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Tokyo Sonata Review


Extraordinary
Starting out like a gentle family melodrama, this gorgeously made Japanese film morphs into something much darker as it progresses. And in both its economic premise and family observations, it couldn't be any timelier.

Ryuhei (Kagawa) manages a busy office and is so stunned when he's made redundant that he doesn't tell his wife Megumi (Koizumi). He pretends to go to work every day, hanging out near a homeless centre with an unemployed friend (Tsuda). Meanwhile, Megumi is battling her own inner demons, wishing her life wasn't so dull. And their sons have problems too: teen Takashi (Koyanagi) decides to join the US military in Iraq, while preteen Kenji (Inowaki) spends his lunch money on piano lessons, discovering that he's a prodigy.

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Tokyo Sonata Review


Very Good
The differential separating Kiyoshi Kurosawa's bizarre Tokyo Sonata from his oeuvre of uneasy art-thrillers is that its eerie atmosphere isn't brought on by signs of the paranormal. Though built on a variation on Laurent Cantet's dire Time Out, Sonata is not haunted by the ghosts of technology and history, nor does it thematically concern itself with the threat of contagion. Well, at least not directly.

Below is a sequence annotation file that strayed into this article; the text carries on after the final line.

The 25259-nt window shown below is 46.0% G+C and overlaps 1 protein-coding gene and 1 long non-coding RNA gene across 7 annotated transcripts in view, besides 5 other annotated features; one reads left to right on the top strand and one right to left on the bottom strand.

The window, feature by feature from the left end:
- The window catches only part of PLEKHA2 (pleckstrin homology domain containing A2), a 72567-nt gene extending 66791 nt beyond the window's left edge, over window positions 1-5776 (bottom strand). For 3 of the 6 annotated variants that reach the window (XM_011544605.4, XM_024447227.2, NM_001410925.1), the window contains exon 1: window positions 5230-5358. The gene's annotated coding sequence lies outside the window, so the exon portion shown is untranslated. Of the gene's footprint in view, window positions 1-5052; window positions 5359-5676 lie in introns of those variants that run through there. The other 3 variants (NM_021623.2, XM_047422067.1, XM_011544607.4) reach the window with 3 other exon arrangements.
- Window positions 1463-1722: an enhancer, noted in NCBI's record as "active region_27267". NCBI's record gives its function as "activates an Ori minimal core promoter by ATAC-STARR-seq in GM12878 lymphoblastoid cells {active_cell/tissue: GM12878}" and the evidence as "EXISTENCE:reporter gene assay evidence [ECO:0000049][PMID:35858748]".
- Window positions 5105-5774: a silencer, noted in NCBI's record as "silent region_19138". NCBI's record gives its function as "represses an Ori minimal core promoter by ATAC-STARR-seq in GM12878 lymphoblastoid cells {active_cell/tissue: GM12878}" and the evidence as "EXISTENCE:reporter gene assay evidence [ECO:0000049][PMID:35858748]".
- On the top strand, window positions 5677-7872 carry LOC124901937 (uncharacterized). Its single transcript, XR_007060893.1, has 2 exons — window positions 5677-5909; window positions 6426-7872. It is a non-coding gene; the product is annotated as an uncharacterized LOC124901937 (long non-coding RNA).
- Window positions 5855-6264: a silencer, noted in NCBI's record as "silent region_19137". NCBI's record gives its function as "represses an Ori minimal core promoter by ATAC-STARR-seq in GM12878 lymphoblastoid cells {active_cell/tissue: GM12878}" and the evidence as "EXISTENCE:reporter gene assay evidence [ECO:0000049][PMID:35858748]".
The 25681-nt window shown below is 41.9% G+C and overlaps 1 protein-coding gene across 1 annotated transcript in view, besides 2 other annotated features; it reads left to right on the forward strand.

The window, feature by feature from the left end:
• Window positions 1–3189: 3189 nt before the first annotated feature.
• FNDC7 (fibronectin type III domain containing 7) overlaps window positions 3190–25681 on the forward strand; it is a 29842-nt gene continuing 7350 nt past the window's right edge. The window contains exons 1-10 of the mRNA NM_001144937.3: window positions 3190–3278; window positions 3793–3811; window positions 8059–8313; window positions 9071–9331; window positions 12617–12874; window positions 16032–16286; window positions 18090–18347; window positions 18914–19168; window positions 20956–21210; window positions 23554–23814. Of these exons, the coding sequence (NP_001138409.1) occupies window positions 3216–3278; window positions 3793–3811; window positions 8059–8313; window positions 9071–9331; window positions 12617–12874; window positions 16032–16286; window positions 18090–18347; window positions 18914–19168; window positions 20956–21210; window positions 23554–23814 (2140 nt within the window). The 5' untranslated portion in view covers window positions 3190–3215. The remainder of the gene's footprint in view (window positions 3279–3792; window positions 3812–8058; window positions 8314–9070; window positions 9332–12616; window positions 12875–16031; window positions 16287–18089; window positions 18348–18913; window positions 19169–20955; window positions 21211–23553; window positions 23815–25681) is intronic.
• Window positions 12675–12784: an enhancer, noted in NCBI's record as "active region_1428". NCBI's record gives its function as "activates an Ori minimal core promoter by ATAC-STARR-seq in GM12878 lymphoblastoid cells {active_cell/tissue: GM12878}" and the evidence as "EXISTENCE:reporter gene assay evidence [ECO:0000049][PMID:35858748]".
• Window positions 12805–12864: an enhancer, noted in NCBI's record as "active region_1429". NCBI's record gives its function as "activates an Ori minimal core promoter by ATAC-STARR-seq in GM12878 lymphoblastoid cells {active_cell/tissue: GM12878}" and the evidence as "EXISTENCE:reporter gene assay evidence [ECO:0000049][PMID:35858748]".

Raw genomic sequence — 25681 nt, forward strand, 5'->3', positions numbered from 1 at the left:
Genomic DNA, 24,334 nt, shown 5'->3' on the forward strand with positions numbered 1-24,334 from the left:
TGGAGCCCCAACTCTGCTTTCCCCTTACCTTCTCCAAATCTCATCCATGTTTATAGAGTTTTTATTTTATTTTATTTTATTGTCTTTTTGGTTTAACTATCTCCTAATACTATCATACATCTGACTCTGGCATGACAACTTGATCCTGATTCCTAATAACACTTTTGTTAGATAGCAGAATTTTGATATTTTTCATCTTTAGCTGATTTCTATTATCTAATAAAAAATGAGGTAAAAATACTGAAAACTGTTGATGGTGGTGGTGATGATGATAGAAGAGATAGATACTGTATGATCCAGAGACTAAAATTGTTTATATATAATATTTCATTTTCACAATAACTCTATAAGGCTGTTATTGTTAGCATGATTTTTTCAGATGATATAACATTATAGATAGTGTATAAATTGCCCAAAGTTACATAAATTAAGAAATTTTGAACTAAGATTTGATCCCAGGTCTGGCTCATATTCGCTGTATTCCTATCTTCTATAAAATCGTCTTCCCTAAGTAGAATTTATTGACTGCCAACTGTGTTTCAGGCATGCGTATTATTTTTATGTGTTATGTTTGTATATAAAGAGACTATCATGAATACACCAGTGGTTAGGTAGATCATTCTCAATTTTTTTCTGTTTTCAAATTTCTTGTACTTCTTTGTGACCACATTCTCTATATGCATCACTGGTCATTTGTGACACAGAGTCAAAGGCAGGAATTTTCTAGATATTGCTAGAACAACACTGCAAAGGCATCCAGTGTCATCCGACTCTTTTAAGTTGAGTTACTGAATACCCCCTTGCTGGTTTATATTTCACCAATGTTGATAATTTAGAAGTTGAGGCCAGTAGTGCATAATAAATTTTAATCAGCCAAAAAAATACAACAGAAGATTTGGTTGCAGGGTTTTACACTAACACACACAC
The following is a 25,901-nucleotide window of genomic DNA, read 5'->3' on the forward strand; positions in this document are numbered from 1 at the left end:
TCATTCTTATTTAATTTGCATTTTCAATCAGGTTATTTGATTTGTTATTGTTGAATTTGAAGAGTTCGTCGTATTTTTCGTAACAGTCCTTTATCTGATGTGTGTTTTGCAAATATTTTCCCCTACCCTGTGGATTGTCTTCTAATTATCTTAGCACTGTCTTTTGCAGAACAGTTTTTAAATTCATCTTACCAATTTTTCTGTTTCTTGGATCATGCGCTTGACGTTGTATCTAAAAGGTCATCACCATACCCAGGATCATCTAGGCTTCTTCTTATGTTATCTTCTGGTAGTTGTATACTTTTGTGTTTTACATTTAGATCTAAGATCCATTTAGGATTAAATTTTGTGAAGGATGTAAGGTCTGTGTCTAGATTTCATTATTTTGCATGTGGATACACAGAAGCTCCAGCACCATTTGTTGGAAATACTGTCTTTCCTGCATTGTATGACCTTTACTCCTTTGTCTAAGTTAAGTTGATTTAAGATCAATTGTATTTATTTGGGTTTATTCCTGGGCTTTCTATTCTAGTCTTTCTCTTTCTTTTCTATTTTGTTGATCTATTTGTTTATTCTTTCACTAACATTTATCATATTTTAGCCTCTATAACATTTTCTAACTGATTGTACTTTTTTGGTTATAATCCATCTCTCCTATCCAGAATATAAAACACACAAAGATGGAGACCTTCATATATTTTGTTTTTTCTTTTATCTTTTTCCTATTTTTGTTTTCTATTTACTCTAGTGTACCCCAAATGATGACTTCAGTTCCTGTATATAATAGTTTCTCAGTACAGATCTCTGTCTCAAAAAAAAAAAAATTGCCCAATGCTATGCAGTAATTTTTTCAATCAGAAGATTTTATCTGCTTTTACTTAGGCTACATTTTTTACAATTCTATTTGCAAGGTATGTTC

Entering the office one day, Ryuhei (Teruyuki Kagawa), husband and father of two, finds his job thrown to a younger man and his new place at the back of the unemployment line. He goes home and acts as if nothing happened, even helping a fellow severed salaryman with his own charade. Meanwhile, his eldest son (Yu Koyanagi) thinks his best place is in the U.S. Army, serving the Iraq Occupation. On the other hand, his youngest son (Kai Inowaki) takes his lunch money and begins taking piano lessons. Ryuhei approves of neither.

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Last Life In The Universe Review


Very Good
''This is bliss.'' So reads the suicide note Kenji (Tadanobu Asano) clutches in his hand as he prepares to hang himself in his Bangkok apartment. A Japanese expatriate, Kenji works in a local Japanese library and brings his librarian tendencies home with him, filling his flat with nothing but books and organizing his socks, kitchen knives, and shoes with obsessive attention to order.

It's a mystery why Kenji wants to off himself, but the first clue soon arrives, ringing the doorbell. Kenji's hanging is interrupted by his brother Yukio (Yutaka Matsushige), a loutish yakuza who has hightailed it out of Osaka after sleeping with the boss's daughter and has arrived in Thailand looking for a safe place to stay. It's not safe enough, though. Another yakuza shows up and shoots Yukio, but Kenji is quick enough to shoot the killer. With two dead bodies in his apartment, Kenji decides to take a walk.

Continue reading: Last Life In The Universe Review

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Last Life in the Universe Movie Review

Last Life in the Universe Movie Review

''This is bliss.'' So reads the suicide note Kenji (Tadanobu Asano) clutches in his hand...

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